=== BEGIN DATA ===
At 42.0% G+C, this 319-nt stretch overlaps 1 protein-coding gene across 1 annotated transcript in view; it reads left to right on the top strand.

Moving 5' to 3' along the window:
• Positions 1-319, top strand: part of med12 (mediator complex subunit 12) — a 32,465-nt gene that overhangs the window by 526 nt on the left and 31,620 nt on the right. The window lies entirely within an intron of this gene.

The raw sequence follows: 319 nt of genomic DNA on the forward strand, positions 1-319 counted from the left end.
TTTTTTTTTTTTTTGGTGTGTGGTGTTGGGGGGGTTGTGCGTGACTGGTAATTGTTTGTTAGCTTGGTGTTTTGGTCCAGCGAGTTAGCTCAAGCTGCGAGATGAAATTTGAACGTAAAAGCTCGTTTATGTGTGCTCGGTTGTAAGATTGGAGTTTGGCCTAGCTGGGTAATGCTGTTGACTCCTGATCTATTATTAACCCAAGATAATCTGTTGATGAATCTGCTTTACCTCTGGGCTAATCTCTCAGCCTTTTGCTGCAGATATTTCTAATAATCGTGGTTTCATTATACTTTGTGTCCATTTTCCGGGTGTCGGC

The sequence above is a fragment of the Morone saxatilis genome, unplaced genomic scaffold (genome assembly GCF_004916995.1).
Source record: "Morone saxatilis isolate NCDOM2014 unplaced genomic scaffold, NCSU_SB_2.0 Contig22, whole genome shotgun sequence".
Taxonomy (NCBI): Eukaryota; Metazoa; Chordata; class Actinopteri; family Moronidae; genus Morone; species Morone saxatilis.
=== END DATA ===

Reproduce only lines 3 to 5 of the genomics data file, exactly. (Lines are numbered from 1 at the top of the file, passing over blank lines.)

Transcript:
• Positions 1-319, top strand: part of med12 (mediator complex subunit 12) — a 32,465-nt gene that overhangs the window by 526 nt on the left and 31,620 nt on the right. The window lies entirely within an intron of this gene.

The raw sequence follows: 319 nt of genomic DNA on the forward strand, positions 1-319 counted from the left end.
TTTTTTTTTTTTTTGGTGTGTGGTGTTGGGGGGGTTGTGCGTGACTGGTAATTGTTTGTTAGCTTGGTGTTTTGGTCCAGCGAGTTAGCTCAAGCTGCGAGATGAAATTTGAACGTAAAAGCTCGTTTATGTGTGCTCGGTTGTAAGATTGGAGTTTGGCCTAGCTGGGTAATGCTGTTGACTCCTGATCTATTATTAACCCAAGATAATCTGTTGATGAATCTGCTTTACCTCTGGGCTAATCTCTCAGCCTTTTGCTGCAGATATTTCTAATAATCGTGGTTTCATTATACTTTGTGTCCATTTTCCGGGTGTCGGC